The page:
A digital library is a library in which collections are stored in digital formats (as opposed to print, microform, or other media) and accessible by computers. The digital content may be stored locally, or accessed remotely via computer networks. A digital library is a type of information retrieval system.
Libraries have exemplified the public realm by fulfilling the constitutional interest in the promotion of learning and invention. Today, a debate about the future shape of the public interest in learning is tacit within the concept of a digital library, not only in legislative deliberations about the form that intellectual property should take in the information age, but in the absence of legislative interest in a national digital library.
In the early 1950s computers entered library services in the form of punched card applications in technical services operations and through the development of the MARC (MAchine-Readable Cataloging) standard for digitizing and communicating library catalog information (Harter, 1997). The vision of a fully computer-based library began to emerge in terminology in the mid-60s with J. C. R. Licklider's the library of the future. Over the years, other terms have been coined to refer to the concept of a digitized library, including electronic library, virtual library, library without walls, and bionic library, (Harter, 1997).
From the start, librarians and other information specialists played a part in the birth of the digital library concept. In 1990, the Coalition for Networked Information (CNI) was formed to coordinate the networking of information sources used and created by educators, librarians, information technology professionals, government agencies, and commercial vendors. One of CNI's goals was to "put a 'virtual library' into scholars' hands, giving them access to all information available electronically.
Some models of the digital library involve image scanning of printed material, particularly for retrospective conversion; others involve ASCII-based text. In principle, much of the image-scanned material can be converted through OCR, and such projects as JSTOR do this; but there are still other materials which are provided as images and which may be hard to search. With time, though, the advent of standards will decrease the various conversion problems that plague us today.
Digital libraries are complex and advanced forms of information systems that can be endowed with a multiplicity of functions and features. These can include collaboration support, distributed database management, hypertext, multimedia information services, information retrieval, information filtering, selective dissemination of information, intellectual property rights management, question answering and reference services, and resource discovery, among many others. Digital libraries can serve very large user populations that are composed of different stakeholder groups with different information needs.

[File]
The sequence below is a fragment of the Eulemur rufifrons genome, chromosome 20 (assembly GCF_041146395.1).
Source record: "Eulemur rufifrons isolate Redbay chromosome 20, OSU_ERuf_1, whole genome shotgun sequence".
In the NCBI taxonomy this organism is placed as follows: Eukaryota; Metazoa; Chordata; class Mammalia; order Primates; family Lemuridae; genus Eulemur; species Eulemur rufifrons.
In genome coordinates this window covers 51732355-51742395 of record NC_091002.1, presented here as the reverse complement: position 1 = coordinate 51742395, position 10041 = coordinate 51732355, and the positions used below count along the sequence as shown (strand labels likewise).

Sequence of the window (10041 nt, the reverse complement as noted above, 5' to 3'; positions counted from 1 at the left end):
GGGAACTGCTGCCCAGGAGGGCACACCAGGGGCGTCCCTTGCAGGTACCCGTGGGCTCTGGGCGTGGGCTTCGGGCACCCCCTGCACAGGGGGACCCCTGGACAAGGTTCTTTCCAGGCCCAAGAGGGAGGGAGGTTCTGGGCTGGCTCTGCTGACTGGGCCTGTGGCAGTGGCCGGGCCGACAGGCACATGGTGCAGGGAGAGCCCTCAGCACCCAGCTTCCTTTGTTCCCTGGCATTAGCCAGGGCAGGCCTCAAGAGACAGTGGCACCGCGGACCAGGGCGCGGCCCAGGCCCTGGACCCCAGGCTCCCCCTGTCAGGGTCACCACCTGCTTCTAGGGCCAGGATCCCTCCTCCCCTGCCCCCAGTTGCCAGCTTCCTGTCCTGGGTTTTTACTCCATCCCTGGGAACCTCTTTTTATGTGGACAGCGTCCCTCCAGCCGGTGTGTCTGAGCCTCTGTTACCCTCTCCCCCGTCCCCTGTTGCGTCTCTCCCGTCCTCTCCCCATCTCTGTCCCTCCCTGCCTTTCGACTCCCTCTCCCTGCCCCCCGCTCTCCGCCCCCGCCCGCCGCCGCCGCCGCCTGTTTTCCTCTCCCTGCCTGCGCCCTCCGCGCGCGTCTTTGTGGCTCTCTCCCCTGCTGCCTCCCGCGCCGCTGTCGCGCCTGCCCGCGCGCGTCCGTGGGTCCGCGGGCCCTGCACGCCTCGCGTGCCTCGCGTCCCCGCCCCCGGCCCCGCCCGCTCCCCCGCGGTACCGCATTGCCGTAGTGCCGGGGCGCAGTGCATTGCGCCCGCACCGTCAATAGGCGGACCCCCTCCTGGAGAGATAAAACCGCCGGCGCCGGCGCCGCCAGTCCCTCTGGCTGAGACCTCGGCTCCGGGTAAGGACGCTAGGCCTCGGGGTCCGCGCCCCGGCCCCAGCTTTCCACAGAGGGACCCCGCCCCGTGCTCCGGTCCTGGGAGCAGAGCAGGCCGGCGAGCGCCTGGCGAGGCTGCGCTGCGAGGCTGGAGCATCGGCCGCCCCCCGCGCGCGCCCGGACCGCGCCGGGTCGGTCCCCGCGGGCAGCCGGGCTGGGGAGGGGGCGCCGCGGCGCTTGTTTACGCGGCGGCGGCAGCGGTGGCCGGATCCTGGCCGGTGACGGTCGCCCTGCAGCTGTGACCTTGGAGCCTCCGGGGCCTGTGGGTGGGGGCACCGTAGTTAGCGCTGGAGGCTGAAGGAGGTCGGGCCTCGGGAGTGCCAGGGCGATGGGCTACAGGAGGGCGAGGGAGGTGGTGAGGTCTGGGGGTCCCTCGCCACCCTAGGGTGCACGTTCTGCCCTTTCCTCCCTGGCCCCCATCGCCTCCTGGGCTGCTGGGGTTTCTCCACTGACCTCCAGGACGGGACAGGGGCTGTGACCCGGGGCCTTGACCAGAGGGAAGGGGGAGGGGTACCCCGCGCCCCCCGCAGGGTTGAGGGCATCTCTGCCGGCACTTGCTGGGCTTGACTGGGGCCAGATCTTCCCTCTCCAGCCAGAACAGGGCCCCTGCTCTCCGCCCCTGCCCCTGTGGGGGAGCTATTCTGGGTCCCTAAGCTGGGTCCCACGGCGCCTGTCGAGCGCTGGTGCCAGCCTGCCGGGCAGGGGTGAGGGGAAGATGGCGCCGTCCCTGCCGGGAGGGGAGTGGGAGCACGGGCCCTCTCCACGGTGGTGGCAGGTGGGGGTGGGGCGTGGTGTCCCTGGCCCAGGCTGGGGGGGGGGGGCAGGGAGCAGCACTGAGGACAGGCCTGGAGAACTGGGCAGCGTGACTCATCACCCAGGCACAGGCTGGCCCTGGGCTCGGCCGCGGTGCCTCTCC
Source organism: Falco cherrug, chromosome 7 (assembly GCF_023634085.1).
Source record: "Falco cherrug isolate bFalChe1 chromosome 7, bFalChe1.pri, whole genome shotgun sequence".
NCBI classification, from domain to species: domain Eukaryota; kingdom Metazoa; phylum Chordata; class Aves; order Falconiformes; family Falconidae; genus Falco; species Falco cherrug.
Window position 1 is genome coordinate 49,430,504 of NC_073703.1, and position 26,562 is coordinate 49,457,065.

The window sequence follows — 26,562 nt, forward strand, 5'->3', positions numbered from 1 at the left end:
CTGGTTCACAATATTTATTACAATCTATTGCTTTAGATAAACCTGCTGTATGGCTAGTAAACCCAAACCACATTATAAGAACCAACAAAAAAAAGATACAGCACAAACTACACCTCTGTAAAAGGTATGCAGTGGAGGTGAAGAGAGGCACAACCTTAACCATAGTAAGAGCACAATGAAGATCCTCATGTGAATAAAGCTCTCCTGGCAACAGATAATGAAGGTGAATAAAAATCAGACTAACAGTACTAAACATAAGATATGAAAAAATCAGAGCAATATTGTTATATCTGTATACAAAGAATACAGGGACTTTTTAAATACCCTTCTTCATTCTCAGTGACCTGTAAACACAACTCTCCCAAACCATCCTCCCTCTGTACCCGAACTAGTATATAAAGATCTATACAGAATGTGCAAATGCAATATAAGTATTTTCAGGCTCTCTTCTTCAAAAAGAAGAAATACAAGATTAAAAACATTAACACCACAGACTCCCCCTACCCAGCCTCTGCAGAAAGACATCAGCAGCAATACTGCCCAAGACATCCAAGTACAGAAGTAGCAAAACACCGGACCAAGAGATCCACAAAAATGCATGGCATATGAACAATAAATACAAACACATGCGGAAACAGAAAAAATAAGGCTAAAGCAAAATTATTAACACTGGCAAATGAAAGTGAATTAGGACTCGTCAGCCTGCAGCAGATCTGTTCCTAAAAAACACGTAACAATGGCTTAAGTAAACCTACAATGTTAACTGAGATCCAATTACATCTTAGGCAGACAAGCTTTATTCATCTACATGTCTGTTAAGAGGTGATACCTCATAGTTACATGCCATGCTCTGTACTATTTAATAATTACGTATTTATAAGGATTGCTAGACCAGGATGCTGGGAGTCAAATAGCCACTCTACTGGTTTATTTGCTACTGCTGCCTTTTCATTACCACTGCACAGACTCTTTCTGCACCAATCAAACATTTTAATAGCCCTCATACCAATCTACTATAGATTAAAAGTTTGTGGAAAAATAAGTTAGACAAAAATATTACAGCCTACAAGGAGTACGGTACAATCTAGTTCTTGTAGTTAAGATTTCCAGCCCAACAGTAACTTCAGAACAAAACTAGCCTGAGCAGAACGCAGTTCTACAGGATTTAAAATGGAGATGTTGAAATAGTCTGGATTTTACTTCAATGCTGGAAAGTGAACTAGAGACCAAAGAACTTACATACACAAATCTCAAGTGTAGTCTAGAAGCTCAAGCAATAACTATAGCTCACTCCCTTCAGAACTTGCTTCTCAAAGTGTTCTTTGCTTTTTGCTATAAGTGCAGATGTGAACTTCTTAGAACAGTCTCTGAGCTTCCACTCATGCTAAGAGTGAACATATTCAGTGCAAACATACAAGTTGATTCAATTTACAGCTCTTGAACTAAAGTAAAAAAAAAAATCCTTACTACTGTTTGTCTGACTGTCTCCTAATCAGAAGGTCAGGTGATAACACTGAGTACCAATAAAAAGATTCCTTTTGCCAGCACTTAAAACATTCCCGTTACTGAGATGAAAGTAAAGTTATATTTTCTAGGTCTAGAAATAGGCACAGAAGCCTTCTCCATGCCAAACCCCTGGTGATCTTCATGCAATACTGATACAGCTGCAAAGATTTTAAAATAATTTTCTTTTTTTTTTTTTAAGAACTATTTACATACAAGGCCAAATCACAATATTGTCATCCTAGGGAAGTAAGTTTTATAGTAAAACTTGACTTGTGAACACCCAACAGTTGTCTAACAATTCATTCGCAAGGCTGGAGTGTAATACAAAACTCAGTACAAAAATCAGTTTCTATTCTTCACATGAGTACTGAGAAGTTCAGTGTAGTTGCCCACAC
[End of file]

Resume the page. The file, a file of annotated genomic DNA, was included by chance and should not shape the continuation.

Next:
There is no doubt that the future success of libraries depends on their ability to change and evolve to meet the changing ways that people access and use information. As director of the Institute of Museums and Library Services, the federal voice for library and museum service in the U.S. – I see three big goals for libraries: provide engaging learning experiences, become community anchors, and provide access to content even as the devices for accessing that content change rapidly.
It's sometimes felt lately that elements of the publishing and consumer electronics worlds have wanted to hit a big "reset" button on that great American project of Andrew Carnegie: the public library. So it's somewhat reassuring to hear Peter Baldwin, chair of the Arcadia Fund, say "What Carnegie did for public libraries a century ago, the DPLA [Digital Public Library Association] could – if successful – accomplish for our era." The Arcadia Fund, along with the Sloan Foundation, announced $5 million funding today to help the initiative move forward.
The vision of a national digital library has been circulating among librarians, scholars, educators, and private industry representatives since the early 1990s, but it has not yet materialized. Efforts led by a range of organizations, including the Library of Congress, HathiTrust, and the Internet Archive, have successfully built resources that provide books, images, historical records, and audiovisual materials to anyone with Internet access. Many libraries have digitized materials, but still, no project has yet succeeded in bringing these different viewpoints, experiences, and collections together with leading technical experts and the best of private industry to find solutions to these complex challenges.
Lynch (2003) argues that the future of digital libraries lies not in supporting generic, broadly useful services such as information access to large collections and knowledge stores, but in supporting "customization by community", i.e. the development of services tailored to support the specific, and real, practices of different user constituencies. Similarly, Borgman (1999) defines digital libraries as being constructed by and for a community of users, with functionalities specifically designed to support their particular information needs.
The challenges of building an online library are the those of building any library in an era of superabundant information. Questions like, "How do you make collections findable and usable?" get harder to pin down as the amount of material increases. Digital preservation has become the watchword now, but some of the fundamental challenges that confront libraries have always been with them: how to manage ever-bigger amounts of information and how to make best collective use of resources.